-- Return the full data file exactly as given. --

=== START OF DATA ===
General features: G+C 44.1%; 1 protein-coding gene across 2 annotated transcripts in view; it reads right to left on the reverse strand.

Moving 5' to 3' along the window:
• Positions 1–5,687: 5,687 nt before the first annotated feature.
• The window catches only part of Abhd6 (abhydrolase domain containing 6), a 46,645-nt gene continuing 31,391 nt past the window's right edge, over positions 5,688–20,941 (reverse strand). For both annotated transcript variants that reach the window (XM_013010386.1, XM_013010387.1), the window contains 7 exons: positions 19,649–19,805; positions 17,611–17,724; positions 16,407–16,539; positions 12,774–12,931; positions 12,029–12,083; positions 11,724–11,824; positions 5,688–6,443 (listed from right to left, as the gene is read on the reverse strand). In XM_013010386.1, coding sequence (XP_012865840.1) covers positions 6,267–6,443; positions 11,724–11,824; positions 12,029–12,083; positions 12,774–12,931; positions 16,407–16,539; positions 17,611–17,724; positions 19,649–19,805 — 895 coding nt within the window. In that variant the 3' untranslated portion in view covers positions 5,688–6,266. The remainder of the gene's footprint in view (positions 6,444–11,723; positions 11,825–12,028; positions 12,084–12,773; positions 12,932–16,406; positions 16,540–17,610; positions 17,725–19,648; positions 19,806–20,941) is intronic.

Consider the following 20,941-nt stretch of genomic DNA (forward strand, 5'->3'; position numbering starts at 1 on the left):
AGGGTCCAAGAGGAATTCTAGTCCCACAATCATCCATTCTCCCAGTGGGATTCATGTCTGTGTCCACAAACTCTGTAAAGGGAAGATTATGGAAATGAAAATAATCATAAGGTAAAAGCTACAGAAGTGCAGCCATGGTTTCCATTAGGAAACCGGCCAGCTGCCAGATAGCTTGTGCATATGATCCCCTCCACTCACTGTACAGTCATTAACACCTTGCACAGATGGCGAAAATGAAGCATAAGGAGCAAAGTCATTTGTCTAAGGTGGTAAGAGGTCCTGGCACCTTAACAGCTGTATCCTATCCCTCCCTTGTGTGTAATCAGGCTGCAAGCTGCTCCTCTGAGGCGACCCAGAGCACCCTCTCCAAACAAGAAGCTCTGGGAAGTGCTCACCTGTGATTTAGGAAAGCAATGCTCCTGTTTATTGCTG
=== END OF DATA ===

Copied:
General features: G+C 44.1%; 1 protein-coding gene across 2 annotated transcripts in view; it reads right to left on the reverse strand.

Moving 5' to 3' along the window:
• Positions 1–5,687: 5,687 nt before the first annotated feature.
• The window catches only part of Abhd6 (abhydrolase domain containing 6), a 46,645-nt gene continuing 31,391 nt past the window's right edge, over positions 5,688–20,941 (reverse strand). For both annotated transcript variants that reach the window (XM_013010386.1, XM_013010387.1), the window contains 7 exons: positions 19,649–19,805; positions 17,611–17,724; positions 16,407–16,539; positions 12,774–12,931; positions 12,029–12,083; positions 11,724–11,824; positions 5,688–6,443 (listed from right to left, as the gene is read on the reverse strand). In XM_013010386.1, coding sequence (XP_012865840.1) covers positions 6,267–6,443; positions 11,724–11,824; positions 12,029–12,083; positions 12,774–12,931; positions 16,407–16,539; positions 17,611–17,724; positions 19,649–19,805 — 895 coding nt within the window. In that variant the 3' untranslated portion in view covers positions 5,688–6,266. The remainder of the gene's footprint in view (positions 6,444–11,723; positions 11,825–12,028; positions 12,084–12,773; positions 12,932–16,406; positions 16,540–17,610; positions 17,725–19,648; positions 19,806–20,941) is intronic.

Consider the following 20,941-nt stretch of genomic DNA (forward strand, 5'->3'; position numbering starts at 1 on the left):
AGGGTCCAAGAGGAATTCTAGTCCCACAATCATCCATTCTCCCAGTGGGATTCATGTCTGTGTCCACAAACTCTGTAAAGGGAAGATTATGGAAATGAAAATAATCATAAGGTAAAAGCTACAGAAGTGCAGCCATGGTTTCCATTAGGAAACCGGCCAGCTGCCAGATAGCTTGTGCATATGATCCCCTCCACTCACTGTACAGTCATTAACACCTTGCACAGATGGCGAAAATGAAGCATAAGGAGCAAAGTCATTTGTCTAAGGTGGTAAGAGGTCCTGGCACCTTAACAGCTGTATCCTATCCCTCCCTTGTGTGTAATCAGGCTGCAAGCTGCTCCTCTGAGGCGACCCAGAGCACCCTCTCCAAACAAGAAGCTCTGGGAAGTGCTCACCTGTGATTTAGGAAAGCAATGCTCCTGTTTATTGCTG